Hospitals should be the cleanest places on Earth, and there should be some sort of rating system in place to help people know where a particular institution stands on the neatness scale. Unfortunately, no official cleanliness rating system exists, at least, not one accepted by national health bodies.
The best barometers if hospitals are doing a good enough job are the patients themselves. This is both the best and worst possible kind of test hospitals will have to go through.
Patients are The Best
It’s the best because the results come straight from the horse’s mouth; patients don’t give a damn about a hospital’s standing, they have enough problems as it is. Patients are perfectly right to expect only the best conditions in a medical facility, no matter how serious or common their illness is.
Patients are The Worst
Likewise, patient tests are also the worst because there’s no way of preparing or predicting their reactions. It’s hardly good bedside manner to slip a survey form next to someone who just complained about dirt lining the tiles of their room. When hospitals figure out an effective way of dealing with the situation, word will already have gone out and harmed their reputation.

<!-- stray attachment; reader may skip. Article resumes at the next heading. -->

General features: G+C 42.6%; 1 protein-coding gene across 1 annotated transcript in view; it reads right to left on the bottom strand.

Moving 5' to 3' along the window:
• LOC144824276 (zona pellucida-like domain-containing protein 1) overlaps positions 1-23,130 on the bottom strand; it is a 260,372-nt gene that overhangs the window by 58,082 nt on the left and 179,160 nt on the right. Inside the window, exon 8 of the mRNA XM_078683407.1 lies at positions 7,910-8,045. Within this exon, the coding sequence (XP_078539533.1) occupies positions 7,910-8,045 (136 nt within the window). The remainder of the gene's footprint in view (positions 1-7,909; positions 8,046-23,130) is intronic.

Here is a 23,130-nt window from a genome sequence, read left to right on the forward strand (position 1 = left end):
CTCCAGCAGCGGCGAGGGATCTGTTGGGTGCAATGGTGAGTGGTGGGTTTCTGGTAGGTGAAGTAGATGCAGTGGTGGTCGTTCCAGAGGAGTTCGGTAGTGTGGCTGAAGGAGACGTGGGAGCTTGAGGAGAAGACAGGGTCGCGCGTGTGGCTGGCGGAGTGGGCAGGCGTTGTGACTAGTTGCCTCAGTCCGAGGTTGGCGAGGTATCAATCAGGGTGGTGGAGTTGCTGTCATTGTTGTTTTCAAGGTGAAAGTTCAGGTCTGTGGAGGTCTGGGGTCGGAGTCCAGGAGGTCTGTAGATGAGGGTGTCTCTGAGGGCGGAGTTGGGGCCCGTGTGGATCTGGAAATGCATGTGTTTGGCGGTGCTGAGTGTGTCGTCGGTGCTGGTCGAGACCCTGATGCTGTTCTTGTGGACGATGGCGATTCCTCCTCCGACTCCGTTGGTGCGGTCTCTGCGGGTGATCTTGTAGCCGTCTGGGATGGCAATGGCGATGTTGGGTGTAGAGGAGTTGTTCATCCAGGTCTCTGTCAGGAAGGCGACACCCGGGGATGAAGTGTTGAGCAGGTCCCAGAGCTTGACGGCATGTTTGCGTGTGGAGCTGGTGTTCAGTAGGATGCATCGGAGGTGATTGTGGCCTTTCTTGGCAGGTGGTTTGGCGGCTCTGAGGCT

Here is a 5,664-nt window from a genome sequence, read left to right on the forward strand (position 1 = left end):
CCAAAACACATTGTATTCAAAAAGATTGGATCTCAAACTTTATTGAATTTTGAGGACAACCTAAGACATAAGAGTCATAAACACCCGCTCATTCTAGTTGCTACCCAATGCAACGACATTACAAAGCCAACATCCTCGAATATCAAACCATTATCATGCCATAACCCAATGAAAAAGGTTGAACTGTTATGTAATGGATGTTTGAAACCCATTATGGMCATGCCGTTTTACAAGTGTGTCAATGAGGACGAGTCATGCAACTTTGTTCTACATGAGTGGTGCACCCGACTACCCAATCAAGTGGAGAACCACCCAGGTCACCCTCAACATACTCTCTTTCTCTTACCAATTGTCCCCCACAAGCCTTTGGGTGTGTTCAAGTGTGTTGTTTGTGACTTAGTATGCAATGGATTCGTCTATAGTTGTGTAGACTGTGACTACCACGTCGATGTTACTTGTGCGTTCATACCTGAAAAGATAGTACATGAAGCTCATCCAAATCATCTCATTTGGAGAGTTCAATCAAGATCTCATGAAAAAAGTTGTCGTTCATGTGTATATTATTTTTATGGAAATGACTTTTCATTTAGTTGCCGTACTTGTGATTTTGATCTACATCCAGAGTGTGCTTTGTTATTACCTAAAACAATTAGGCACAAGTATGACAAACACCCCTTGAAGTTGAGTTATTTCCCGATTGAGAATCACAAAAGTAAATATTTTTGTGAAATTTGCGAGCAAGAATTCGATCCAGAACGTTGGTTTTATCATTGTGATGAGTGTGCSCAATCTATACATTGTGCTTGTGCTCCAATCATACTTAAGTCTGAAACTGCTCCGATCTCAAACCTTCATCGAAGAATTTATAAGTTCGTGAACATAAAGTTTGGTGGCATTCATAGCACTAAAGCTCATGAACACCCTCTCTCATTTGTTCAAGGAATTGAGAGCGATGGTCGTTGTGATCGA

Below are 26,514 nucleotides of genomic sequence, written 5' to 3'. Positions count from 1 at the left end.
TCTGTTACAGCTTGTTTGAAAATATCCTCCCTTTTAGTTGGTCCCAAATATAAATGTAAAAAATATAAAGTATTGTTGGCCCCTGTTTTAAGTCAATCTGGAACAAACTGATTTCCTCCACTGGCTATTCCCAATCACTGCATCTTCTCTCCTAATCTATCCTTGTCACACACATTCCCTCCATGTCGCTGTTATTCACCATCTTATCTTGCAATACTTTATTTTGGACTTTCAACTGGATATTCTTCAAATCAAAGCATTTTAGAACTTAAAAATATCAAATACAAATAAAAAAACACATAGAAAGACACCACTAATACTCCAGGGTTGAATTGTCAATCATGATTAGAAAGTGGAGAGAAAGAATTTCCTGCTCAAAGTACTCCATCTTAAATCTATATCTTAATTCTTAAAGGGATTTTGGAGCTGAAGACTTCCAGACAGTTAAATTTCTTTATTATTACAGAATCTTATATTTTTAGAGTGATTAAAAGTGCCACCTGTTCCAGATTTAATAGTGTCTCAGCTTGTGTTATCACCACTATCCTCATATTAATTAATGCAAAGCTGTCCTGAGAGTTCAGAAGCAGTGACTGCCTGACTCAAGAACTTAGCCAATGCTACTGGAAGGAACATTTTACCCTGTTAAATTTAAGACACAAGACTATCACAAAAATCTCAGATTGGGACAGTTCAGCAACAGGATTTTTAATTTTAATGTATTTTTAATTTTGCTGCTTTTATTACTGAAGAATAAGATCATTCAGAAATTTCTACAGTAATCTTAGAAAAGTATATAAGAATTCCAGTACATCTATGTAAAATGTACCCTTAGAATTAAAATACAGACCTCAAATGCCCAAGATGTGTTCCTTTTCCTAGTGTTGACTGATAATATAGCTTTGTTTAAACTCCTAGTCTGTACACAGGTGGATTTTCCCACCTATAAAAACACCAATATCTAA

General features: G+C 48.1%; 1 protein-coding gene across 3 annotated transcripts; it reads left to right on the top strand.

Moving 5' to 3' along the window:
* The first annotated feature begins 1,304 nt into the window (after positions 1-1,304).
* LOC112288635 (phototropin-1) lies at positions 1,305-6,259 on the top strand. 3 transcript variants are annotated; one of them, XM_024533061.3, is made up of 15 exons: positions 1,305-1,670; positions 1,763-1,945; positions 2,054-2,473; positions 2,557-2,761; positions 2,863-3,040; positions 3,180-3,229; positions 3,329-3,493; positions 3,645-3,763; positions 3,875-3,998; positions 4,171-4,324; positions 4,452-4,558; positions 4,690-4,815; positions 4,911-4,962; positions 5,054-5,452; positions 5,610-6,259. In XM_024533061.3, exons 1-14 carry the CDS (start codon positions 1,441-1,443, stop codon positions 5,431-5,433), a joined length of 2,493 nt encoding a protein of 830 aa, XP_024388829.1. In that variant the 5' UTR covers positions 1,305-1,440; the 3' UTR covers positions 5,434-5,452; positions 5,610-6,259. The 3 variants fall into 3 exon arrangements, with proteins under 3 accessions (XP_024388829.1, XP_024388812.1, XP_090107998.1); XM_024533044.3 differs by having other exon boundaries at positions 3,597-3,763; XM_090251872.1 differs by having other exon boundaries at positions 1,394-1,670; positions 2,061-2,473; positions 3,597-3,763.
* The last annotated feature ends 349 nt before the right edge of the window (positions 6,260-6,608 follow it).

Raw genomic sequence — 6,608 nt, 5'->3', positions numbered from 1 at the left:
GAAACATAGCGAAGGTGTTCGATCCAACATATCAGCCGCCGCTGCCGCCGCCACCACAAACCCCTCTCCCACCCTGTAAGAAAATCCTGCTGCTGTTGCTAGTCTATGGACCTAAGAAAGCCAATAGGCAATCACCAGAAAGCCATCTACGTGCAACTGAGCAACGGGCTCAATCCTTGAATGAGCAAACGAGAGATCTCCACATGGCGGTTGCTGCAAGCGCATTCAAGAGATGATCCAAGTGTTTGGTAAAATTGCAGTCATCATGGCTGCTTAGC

The only recourse left to hospitals – other than inventing a standard cleanliness rating system – is ever constant vigilance in their quest to keep the halls clean. There are many ways to do this without overloading the cleaning staff with unreasonable hours and tasks.
Flooding the hospital with Optim 33 TB every day is a thought, though hospitals may need to look for choices that are more practical. Dedicating larger spaces for storage and custodians are useful and unexplored options hospitals can experiment with. Space is one of the biggest complaints many cleaners have with their occupation.
Small spaces give them limited room in which to work, and puts their health and safety at risk. Optim 33 TB is a low toxic cleaning agent, but there’s no telling what kind of reactions other chemicals will have with it when in close proximity. Small spaces also lessen a custodian’s self-worth, giving them the space they deserve may inspire them to work with more enthusiasm.
Being on top of the cleaning game 24/7 may be a lot to ask for many hospitals, but a few simple changes can do wonders for both the staff and patients.